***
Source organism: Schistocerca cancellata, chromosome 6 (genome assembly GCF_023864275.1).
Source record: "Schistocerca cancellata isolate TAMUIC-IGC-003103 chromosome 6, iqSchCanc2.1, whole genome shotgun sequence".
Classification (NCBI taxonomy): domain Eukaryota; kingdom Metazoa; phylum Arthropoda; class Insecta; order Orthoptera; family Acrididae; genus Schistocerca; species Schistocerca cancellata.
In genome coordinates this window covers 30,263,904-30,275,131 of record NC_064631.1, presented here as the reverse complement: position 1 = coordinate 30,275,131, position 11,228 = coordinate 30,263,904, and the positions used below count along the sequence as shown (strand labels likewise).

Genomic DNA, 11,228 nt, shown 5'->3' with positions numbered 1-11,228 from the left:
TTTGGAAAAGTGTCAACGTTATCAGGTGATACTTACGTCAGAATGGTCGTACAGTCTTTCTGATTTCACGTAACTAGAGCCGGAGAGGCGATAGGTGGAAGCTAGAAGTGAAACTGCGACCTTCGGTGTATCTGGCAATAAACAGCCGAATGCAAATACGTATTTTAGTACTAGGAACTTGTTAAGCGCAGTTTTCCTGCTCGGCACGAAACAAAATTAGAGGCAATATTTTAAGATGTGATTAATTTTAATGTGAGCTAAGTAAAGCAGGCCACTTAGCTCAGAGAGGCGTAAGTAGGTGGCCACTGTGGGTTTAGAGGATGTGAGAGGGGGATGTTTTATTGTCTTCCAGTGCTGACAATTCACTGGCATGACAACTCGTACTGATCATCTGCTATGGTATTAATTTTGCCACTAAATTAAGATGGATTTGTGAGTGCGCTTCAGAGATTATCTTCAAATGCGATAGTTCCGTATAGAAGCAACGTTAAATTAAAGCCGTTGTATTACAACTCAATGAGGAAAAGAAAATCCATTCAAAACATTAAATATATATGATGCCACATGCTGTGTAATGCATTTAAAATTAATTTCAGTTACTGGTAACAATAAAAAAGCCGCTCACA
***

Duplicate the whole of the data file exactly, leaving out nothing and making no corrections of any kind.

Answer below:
Source organism: Schistocerca cancellata, chromosome 6 (genome assembly GCF_023864275.1).
Source record: "Schistocerca cancellata isolate TAMUIC-IGC-003103 chromosome 6, iqSchCanc2.1, whole genome shotgun sequence".
Classification (NCBI taxonomy): domain Eukaryota; kingdom Metazoa; phylum Arthropoda; class Insecta; order Orthoptera; family Acrididae; genus Schistocerca; species Schistocerca cancellata.
In genome coordinates this window covers 30,263,904-30,275,131 of record NC_064631.1, presented here as the reverse complement: position 1 = coordinate 30,275,131, position 11,228 = coordinate 30,263,904, and the positions used below count along the sequence as shown (strand labels likewise).

Genomic DNA, 11,228 nt, shown 5'->3' with positions numbered 1-11,228 from the left:
TTTGGAAAAGTGTCAACGTTATCAGGTGATACTTACGTCAGAATGGTCGTACAGTCTTTCTGATTTCACGTAACTAGAGCCGGAGAGGCGATAGGTGGAAGCTAGAAGTGAAACTGCGACCTTCGGTGTATCTGGCAATAAACAGCCGAATGCAAATACGTATTTTAGTACTAGGAACTTGTTAAGCGCAGTTTTCCTGCTCGGCACGAAACAAAATTAGAGGCAATATTTTAAGATGTGATTAATTTTAATGTGAGCTAAGTAAAGCAGGCCACTTAGCTCAGAGAGGCGTAAGTAGGTGGCCACTGTGGGTTTAGAGGATGTGAGAGGGGGATGTTTTATTGTCTTCCAGTGCTGACAATTCACTGGCATGACAACTCGTACTGATCATCTGCTATGGTATTAATTTTGCCACTAAATTAAGATGGATTTGTGAGTGCGCTTCAGAGATTATCTTCAAATGCGATAGTTCCGTATAGAAGCAACGTTAAATTAAAGCCGTTGTATTACAACTCAATGAGGAAAAGAAAATCCATTCAAAACATTAAATATATATGATGCCACATGCTGTGTAATGCATTTAAAATTAATTTCAGTTACTGGTAACAATAAAAAAGCCGCTCACA